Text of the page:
Today, consumers are involved in a variety of activities, ranging from consuming content to participating in discussions, sharing knowledge with other consumers, and contributing to other consumers' activities. With the enormous interest in social media sites, such as YouTube, MySpace, Facebook, and Wikipedia, consumers are assumed to be actively contributing to marketing content. However, despite the rich opportunities for contributing, recent academic research indicates that consumers are not necessarily as active online as has been believed. The aim of this paper is to conceptualize consumers' activities in social media by examining the motivations behind the activities. By offering a more detailed description of the differences in consumer use of social media, the study extends existing research on consumer activities related to user-created content. Based on consumer narratives of their social media activity, we identified 15 activities grouped under three themes. The conceptual framework is used to suggest managerial strategies related to different levels of consumer activity. Thus, it provides a tool for uncovering managerial challenges and for planning responses to consumer activities.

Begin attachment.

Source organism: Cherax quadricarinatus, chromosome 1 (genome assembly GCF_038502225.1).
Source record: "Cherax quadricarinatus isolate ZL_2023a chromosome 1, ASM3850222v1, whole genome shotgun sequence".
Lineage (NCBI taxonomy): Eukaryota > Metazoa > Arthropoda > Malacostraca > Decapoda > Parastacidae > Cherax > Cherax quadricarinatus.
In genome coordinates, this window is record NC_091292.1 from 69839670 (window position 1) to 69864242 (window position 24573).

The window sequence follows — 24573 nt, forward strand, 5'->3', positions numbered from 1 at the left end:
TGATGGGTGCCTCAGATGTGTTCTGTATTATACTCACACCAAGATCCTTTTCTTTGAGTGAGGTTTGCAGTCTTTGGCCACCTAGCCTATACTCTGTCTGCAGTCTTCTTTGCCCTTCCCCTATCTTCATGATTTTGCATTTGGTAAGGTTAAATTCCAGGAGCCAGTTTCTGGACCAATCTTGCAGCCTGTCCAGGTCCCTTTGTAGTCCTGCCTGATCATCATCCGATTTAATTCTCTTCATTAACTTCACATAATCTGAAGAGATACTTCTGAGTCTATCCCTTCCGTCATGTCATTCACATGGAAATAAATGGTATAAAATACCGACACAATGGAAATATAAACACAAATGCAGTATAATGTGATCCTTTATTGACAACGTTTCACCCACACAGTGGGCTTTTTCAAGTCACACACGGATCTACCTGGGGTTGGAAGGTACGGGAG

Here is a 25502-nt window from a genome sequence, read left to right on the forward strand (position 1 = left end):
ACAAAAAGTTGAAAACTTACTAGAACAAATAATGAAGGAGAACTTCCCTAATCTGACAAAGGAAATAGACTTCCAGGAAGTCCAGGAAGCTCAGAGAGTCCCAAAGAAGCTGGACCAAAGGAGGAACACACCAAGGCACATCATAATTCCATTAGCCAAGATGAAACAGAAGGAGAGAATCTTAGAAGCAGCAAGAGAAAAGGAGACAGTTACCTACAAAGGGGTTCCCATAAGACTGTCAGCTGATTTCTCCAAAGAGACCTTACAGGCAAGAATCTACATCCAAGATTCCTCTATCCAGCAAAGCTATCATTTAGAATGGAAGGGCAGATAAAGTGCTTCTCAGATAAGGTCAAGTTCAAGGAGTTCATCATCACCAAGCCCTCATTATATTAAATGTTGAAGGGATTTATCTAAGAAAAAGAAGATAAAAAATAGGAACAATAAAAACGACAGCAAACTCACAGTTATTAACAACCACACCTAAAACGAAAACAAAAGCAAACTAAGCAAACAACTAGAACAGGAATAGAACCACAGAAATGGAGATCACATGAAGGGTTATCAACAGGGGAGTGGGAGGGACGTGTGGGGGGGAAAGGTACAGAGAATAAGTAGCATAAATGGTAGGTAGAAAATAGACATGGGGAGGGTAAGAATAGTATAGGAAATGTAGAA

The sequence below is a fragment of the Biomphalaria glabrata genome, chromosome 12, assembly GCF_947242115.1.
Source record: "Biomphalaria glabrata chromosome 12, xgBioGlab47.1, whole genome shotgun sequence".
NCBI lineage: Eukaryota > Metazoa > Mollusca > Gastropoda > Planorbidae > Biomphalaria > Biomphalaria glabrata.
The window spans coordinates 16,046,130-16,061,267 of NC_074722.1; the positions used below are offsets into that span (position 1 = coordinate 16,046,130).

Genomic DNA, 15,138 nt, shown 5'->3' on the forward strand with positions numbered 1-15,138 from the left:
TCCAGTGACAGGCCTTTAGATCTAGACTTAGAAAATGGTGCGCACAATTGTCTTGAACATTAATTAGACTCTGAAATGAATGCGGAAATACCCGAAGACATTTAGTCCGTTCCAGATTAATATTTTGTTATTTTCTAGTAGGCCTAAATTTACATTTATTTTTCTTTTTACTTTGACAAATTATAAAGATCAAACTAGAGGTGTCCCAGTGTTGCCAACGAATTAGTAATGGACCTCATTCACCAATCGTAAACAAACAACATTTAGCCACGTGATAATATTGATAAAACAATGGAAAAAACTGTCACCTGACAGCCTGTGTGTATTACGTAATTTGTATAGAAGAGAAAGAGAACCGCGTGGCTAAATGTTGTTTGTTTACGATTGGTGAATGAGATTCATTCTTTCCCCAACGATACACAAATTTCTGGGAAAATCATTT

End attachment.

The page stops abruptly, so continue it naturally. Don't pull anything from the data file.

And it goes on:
Copyright © 2011 John Wiley & Sons, Ltd.